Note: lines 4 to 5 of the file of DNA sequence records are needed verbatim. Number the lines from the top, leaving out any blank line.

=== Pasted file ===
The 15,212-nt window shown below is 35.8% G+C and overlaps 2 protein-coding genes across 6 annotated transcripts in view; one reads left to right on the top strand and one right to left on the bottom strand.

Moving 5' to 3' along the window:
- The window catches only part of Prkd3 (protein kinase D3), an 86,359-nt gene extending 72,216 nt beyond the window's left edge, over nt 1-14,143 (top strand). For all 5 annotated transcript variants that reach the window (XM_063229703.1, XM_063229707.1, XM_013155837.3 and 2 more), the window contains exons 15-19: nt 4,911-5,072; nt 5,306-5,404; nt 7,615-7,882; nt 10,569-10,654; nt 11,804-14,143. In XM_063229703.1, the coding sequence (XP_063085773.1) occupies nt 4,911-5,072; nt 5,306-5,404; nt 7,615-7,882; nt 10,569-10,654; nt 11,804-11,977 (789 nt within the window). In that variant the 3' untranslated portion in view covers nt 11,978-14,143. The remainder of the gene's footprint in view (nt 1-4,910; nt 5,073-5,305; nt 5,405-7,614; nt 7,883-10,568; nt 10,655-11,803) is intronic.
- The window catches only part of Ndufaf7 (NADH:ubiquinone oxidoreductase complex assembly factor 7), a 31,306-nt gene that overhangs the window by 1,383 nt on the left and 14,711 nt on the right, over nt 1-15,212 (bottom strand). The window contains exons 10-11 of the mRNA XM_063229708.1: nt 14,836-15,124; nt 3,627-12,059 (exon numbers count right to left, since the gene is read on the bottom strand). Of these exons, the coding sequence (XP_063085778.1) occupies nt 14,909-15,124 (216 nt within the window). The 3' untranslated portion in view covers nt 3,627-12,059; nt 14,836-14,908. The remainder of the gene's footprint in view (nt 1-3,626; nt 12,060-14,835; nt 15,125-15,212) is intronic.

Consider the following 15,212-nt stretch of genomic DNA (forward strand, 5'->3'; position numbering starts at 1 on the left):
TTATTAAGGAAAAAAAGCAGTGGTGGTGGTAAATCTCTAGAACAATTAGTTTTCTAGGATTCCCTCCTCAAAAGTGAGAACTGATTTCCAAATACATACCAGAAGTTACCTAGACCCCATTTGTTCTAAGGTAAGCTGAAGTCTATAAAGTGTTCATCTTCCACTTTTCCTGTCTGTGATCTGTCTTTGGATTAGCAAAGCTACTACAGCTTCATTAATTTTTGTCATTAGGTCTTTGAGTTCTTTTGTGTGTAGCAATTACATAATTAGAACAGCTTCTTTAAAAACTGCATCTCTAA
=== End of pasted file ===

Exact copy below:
- The window catches only part of Ndufaf7 (NADH:ubiquinone oxidoreductase complex assembly factor 7), a 31,306-nt gene that overhangs the window by 1,383 nt on the left and 14,711 nt on the right, over nt 1-15,212 (bottom strand). The window contains exons 10-11 of the mRNA XM_063229708.1: nt 14,836-15,124; nt 3,627-12,059 (exon numbers count right to left, since the gene is read on the bottom strand). Of these exons, the coding sequence (XP_063085778.1) occupies nt 14,909-15,124 (216 nt within the window). The 3' untranslated portion in view covers nt 3,627-12,059; nt 14,836-14,908. The remainder of the gene's footprint in view (nt 1-3,626; nt 12,060-14,835; nt 15,125-15,212) is intronic.

Consider the following 15,212-nt stretch of genomic DNA (forward strand, 5'->3'; position numbering starts at 1 on the left):